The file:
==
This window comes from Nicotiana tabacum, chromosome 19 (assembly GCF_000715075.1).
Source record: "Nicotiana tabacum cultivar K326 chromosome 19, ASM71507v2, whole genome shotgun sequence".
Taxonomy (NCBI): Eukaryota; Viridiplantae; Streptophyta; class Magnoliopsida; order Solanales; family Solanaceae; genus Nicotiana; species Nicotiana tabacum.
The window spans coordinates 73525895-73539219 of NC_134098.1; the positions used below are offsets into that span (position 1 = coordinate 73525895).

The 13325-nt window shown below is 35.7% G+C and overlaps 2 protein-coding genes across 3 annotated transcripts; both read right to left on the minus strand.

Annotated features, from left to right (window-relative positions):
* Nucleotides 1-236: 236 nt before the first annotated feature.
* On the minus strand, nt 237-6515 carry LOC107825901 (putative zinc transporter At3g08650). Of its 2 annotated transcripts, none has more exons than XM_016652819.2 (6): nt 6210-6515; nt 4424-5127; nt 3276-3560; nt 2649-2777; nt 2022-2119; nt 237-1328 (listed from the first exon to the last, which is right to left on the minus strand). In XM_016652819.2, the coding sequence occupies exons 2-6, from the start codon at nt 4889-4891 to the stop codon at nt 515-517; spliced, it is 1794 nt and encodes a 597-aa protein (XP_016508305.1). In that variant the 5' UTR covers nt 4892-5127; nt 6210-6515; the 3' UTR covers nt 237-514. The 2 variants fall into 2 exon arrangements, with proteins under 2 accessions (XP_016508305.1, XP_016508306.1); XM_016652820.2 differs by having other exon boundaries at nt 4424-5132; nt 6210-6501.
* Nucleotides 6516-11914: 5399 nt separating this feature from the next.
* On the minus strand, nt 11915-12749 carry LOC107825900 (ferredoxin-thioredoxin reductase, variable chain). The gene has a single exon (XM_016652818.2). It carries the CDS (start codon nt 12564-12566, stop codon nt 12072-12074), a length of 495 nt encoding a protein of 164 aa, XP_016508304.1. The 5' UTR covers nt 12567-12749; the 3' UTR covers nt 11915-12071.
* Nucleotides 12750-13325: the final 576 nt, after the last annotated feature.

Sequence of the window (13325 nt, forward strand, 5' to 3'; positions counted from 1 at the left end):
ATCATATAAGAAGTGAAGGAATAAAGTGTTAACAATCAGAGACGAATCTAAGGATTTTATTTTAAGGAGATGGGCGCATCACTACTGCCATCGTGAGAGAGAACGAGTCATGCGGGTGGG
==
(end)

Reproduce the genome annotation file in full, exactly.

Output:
This window comes from Nicotiana tabacum, chromosome 19 (assembly GCF_000715075.1).
Source record: "Nicotiana tabacum cultivar K326 chromosome 19, ASM71507v2, whole genome shotgun sequence".
Taxonomy (NCBI): Eukaryota; Viridiplantae; Streptophyta; class Magnoliopsida; order Solanales; family Solanaceae; genus Nicotiana; species Nicotiana tabacum.
The window spans coordinates 73525895-73539219 of NC_134098.1; the positions used below are offsets into that span (position 1 = coordinate 73525895).

The 13325-nt window shown below is 35.7% G+C and overlaps 2 protein-coding genes across 3 annotated transcripts; both read right to left on the minus strand.

Annotated features, from left to right (window-relative positions):
* Nucleotides 1-236: 236 nt before the first annotated feature.
* On the minus strand, nt 237-6515 carry LOC107825901 (putative zinc transporter At3g08650). Of its 2 annotated transcripts, none has more exons than XM_016652819.2 (6): nt 6210-6515; nt 4424-5127; nt 3276-3560; nt 2649-2777; nt 2022-2119; nt 237-1328 (listed from the first exon to the last, which is right to left on the minus strand). In XM_016652819.2, the coding sequence occupies exons 2-6, from the start codon at nt 4889-4891 to the stop codon at nt 515-517; spliced, it is 1794 nt and encodes a 597-aa protein (XP_016508305.1). In that variant the 5' UTR covers nt 4892-5127; nt 6210-6515; the 3' UTR covers nt 237-514. The 2 variants fall into 2 exon arrangements, with proteins under 2 accessions (XP_016508305.1, XP_016508306.1); XM_016652820.2 differs by having other exon boundaries at nt 4424-5132; nt 6210-6501.
* Nucleotides 6516-11914: 5399 nt separating this feature from the next.
* On the minus strand, nt 11915-12749 carry LOC107825900 (ferredoxin-thioredoxin reductase, variable chain). The gene has a single exon (XM_016652818.2). It carries the CDS (start codon nt 12564-12566, stop codon nt 12072-12074), a length of 495 nt encoding a protein of 164 aa, XP_016508304.1. The 5' UTR covers nt 12567-12749; the 3' UTR covers nt 11915-12071.
* Nucleotides 12750-13325: the final 576 nt, after the last annotated feature.

Sequence of the window (13325 nt, forward strand, 5' to 3'; positions counted from 1 at the left end):
ATCATATAAGAAGTGAAGGAATAAAGTGTTAACAATCAGAGACGAATCTAAGGATTTTATTTTAAGGAGATGGGCGCATCACTACTGCCATCGTGAGAGAGAACGAGTCATGCGGGTGGG